Tips to Tame Your New Technology

Facebook logo Twitter logo

Video Transcript

Cambi: Some tips for troubleshooting that new gadget.Good morning.

Julissa: It never fails.

Cambi: Never fails.

Julissa: You get new toys, and you can’t figure out how to work it, right?

Ryan: And you know what? Here’s the secret, is somebody… I’ll be at like, Thanksgiving, somebody will hand me their phone and go, “I just can’t seem to get it to work” And I’ll be like, “Oh, look at that.” And they’re like, I’m a miracle worker. And all I did was turn it on…

Julissa: You turned it on.

Ryan: …and then turn it back off.That was it, that’s all I had to do.

Cambi: Hey, you gotta keep them thinking that you’re a big deal [inaudible 00:00:23].

Julissa: That’s right. That’s true.

Ryan: Well, I put my cape on. These are nerd tips that all the guys at Nerds On Call, guys and ladies, do at Nerds On Call to make the tech work. So this is kinda easy. So, obviously, the first thing, turn it off, turn it back on. It’s not working? Do that first.

Julissa: I feel like that is…9 out of 10 times, that works for me.

Ryan: And, and when you guys call us and say, “I already did that,” we know you didn’t. We already know you didn’t. So just do it again. All right, I know it sounds easy. So now let’s say you’re like, “I just can’t figure out this problem. I don’t know what to do.” Go to YouTube. It is one of the greatest resources in the world. Start with, kind of, broad searches, “My smartphone won’t charge.” Take a look at what’s going on. Look at the ones that have the most views, and then narrow it down if you need to.

Julissa: Oh, to the specific type of phone.

Ryan: Yeah, so we can, kind of, figure it out. And there are so many tutorials of people helping you out. I go to YouTube every day to just to figure out stuff. Now, let’s say it’s not charging. First thing you want to do is just check the connector, make sure that it’s connecting all the way. But then, you also want to check to make sure that you use a different brick or a different outlet. These are all different variables that can cause different problems. So if you try a different outlet and it doesn’t work, then maybe there’s something real there. Now, let’s say you’ve got internet connection problems, right?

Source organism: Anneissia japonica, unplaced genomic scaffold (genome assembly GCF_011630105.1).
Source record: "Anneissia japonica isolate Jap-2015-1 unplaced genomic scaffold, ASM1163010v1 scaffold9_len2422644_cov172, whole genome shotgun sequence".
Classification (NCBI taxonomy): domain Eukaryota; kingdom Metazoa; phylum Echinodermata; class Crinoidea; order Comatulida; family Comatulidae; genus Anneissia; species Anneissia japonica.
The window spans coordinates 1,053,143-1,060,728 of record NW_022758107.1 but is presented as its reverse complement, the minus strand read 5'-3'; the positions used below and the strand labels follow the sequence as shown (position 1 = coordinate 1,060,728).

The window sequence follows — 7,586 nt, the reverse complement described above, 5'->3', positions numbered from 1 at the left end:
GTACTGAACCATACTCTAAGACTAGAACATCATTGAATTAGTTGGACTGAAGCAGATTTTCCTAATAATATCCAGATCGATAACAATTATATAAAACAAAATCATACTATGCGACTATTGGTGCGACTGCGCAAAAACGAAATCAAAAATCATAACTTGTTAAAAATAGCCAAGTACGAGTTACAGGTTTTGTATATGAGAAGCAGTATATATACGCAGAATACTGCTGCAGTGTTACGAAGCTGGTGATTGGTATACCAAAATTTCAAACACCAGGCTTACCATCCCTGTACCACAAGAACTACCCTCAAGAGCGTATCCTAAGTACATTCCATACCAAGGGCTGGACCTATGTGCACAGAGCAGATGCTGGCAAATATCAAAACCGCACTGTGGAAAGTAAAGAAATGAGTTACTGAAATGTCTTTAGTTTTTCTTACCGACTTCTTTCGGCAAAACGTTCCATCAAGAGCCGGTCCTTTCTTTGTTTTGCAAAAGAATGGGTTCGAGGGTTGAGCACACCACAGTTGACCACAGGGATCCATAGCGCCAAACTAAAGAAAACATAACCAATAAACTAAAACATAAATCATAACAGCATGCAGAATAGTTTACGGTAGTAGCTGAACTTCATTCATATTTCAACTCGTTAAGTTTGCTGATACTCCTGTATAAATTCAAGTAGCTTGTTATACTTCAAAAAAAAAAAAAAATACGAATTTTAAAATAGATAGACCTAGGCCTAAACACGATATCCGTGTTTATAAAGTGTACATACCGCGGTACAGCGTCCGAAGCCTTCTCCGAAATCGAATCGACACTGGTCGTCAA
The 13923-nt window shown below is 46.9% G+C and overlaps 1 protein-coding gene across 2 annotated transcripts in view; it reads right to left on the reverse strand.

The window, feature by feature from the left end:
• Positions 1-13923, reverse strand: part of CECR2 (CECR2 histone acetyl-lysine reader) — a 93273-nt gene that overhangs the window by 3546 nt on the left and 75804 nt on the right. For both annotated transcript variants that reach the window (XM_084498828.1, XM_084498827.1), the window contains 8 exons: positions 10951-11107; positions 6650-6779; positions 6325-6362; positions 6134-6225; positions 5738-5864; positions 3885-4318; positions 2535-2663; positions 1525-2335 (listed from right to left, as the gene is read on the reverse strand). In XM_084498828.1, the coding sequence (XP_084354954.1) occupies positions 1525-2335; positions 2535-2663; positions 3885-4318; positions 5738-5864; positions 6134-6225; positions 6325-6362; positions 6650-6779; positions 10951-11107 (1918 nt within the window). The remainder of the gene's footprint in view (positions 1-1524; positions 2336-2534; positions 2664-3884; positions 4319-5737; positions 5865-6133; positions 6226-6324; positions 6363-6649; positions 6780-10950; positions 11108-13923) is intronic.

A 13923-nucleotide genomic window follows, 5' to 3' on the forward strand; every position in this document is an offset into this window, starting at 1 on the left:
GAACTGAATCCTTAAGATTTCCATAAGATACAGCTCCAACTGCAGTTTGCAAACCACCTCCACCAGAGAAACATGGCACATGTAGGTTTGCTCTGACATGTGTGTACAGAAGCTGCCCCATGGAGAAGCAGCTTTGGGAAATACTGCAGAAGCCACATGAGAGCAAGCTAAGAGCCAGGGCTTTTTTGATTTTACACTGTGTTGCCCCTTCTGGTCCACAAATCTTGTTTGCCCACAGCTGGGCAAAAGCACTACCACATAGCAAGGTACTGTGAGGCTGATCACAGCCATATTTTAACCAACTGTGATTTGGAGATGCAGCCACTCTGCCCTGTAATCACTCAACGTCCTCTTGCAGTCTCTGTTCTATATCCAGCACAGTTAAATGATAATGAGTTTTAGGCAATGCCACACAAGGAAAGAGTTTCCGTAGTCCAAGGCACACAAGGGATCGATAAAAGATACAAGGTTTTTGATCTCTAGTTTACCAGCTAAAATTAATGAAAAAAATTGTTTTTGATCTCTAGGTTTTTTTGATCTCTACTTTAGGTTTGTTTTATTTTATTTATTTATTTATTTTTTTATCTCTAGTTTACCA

Julissa: Oh okay, yeah.

Ryan: “I can’t get Wi-Fi on my phone.” Well, make sure that something else in the house also has the same problem. So if your tablet can’t get it and your Xbox can’t get it, then okay, there’s probably something wrong. First thing you want to do is restart that router. Restart that [inaudible 00:01:45].

Julissa: Once again, turn it on and off.

Ryan: Turn it off, turn it back on again. Let that recycle for a minute, and then usually, it’ll connect. If you’re on your phone and the Wi-Fi isn’t working, just forget the network, and then connect it again. So, that’s on Android, you can also do it on iOS. You wanna just click that.

And, if it’s a Bluetooth device…like, this just happened the other day. I have a little UE ROLL that lets me listen to music in the shower, and it just wouldn’t connect. I just had to go into my Settings, forget the device again, and reset it back up. And it worked just fine. Excuse me. Let’s say your phone’s not ringing. This just happened to my mother-in-law over Christmas. She just accidentally pressed the Do Not Disturb button on her little phone.

Julissa:Oh, yes, in the navigation center, yes.

Ryan: And it wasn’t ringing. So, you gotta do that, or make sure that the little switch, the little silent switch on the side isn’t turned off. Or, make sure your volume is up. Sometimes, you turn your volume down, you’re like “I don’t wanna hear this crazy thing.” And then all of a sudden, you forget, and your phone is not ringing anymore. Let’s say that you wanna install…or an app isn’t working. Uninstall it, reinstall it, and it’ll generally work. Julissa and I have done that in the studio.

Julissa: Yes, in the studio.

Ryan: To uninstall it, all you do is hold it, press the little X, and then remove it. It doesn’t remove all of your data from that thing. Once you reinstall it, all your data is still there.

Julissa: Right, It all goes back.

Ryan: Which is kinda cool. If you’ve got an HDTV, and it just doesn’t look very good, it’s probably your connector. Make sure you check your connector. Make sure you’re using HDMI cables. Make sure they’re fully seated in there. Make sure that you’re getting content from your cable provider. Like, for example, if you’ve got Comcast and you’ve got basic cable, you may not have the HD package, so you want to make you’ve got that.

If you’re using streaming services, anything like…something like this. You’re gonna want to make sure that all of your accounts are up-to-date.You know, let’s say you’re trying to connect to Netflix, and it turns out hubby didn’t pay the bill.